Tight oil output in the Eagle Ford was flat in June, at 1.1 million b/d.
However, drilling activity in Karnes, responsible for 30% of oil output in the basin, has plummeted to just 3 rigs (49 in May 2012). Was lower well productivity responsible for this?
This article contains still images from the interactive dashboards available in the original blog post. To follow the instructions in this article, please use the interactive dashboards. Furthermore, they allow you to uncover other insights as well.
Visit ShaleProfile blog to explore the full interactive dashboard
This interactive presentation contains the latest oil & gas production data from all 25,879 horizontal wells in the Eagle Ford region, that have started producing from 2008 onward, through June.
Tight oil production in the Eagle Ford was flat for the 3rd consecutive month in June, at 1.1 million b/d (Hz. wells only, after upcoming revisions). The first time the Eagle Ford produced at this level was 8 years earlier, when WTI was almost at $100/bbl. Natural gas production fell in June to about 5.6 Bcf/d.
The number of horizontal rigs in the Eagle Ford has remained at 40 during the past month (according to Baker Hughes). Only 3 of those rigs are drilling in Karnes County, the lowest number in more than a decade, and down from 10 earlier this year. This county is still responsible for 30% of the oil produced in the Eagle Ford. Our Supply Projection dashboard shows what would happen if the rig count would remain at 3 in Karnes:
The horizontal rig count & tight oil outlook in Karnes County, based on current drilling activity & well productivity, by year of first production
As the bottom graph here shows, 3 rigs would only be able to sustain a long-term output of not much more than 100 thousand b/d, given current well & rig productivity, compared with 300 thousand b/d currently.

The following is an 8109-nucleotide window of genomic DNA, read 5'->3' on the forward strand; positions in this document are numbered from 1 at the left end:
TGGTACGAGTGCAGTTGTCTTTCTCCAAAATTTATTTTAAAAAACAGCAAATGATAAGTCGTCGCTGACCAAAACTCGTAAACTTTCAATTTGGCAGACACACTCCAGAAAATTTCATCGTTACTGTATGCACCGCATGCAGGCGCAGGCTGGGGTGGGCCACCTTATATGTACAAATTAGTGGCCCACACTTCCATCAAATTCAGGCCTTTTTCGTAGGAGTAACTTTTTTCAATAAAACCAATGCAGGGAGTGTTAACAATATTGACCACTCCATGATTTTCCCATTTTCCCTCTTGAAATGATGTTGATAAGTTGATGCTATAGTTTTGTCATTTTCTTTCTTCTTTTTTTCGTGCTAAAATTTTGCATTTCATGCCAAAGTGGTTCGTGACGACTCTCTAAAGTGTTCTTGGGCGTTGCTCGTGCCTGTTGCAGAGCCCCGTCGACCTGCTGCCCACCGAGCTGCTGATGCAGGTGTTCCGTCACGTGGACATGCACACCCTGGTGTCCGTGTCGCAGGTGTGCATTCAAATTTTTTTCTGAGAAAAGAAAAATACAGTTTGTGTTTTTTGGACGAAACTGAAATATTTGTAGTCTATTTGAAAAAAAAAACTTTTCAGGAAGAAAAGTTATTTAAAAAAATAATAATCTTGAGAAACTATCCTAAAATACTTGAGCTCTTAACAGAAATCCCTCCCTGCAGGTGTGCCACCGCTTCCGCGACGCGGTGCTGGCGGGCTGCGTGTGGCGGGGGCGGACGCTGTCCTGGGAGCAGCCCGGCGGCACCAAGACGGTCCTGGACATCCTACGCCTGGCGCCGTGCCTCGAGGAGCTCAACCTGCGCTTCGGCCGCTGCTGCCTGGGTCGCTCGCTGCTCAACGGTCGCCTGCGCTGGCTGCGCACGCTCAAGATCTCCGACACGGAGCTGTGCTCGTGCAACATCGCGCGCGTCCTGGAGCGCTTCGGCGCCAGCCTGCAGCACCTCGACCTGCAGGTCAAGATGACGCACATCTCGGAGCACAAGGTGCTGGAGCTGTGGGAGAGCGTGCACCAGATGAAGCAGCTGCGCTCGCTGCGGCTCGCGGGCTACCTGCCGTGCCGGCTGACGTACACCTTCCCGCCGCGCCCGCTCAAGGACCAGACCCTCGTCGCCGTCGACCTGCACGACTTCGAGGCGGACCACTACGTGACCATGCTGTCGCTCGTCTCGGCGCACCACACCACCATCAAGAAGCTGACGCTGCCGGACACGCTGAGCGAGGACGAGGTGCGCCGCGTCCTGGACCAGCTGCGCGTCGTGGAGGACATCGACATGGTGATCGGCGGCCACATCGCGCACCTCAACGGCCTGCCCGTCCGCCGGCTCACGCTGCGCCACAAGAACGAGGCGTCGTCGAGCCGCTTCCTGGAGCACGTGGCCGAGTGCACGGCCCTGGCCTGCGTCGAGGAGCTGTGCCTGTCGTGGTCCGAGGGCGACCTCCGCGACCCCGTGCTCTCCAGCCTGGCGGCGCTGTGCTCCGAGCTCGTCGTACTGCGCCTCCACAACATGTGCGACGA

Can poorer well results explain the reduced interest in Karnes? From our Production Profiles dashboard:
Well productivity (oil rate vs. cum.) in Karnes, by vintage year of first production. Horizontal oil wells only (refrac’s excluded).
The chart on the right shows that average well productivity has fallen since 2017. All vintages are trending towards an EUR of less than 300 thousand barrels of oil, before hitting a production rate of 10 b/d. On the map the well locations of all the included wells are visible, and colored by operator.
The well performance picture becomes worse after we normalize for lateral length:
Well productivity in Karnes, normalized for lateral length. Horizontal oil wells only (excl. refracs).
This chart shows how average performance, as measured by the cumulative oil recovered in the first year on production, normalized for lateral length, has evolved over time. The wells that were completed in 2020, and have produced for at least a year, recovered only 22.3 thousand barrels of oil, per 1,000′ of lateral length.
Analyzing the data in more detail doesn’t indicate that the abnormal shut-ins during the last 1.5 years were responsible for this deterioration.
The output and well locations of the 10 largest operators in the basin are displayed in the final tab. ConocoPhillips and Marathon were both producing at a 1-year high in June. Devon Energy’s production is down by over 75% since the start of 2016.
Our next post will be on Pennsylvania, which released July production data a while back. The other 2 states in Appalachia recently reported Q2 production data, which is available in our subscription services.
Production and completion data is subject to revisions, especially for the last few months.
For this presentation, I used data gathered from the following sources:
- Texas RRC. Production data is provided on lease level. Individual well production data is estimated from a range of data sources, including regular well tests, and pending lease reports.
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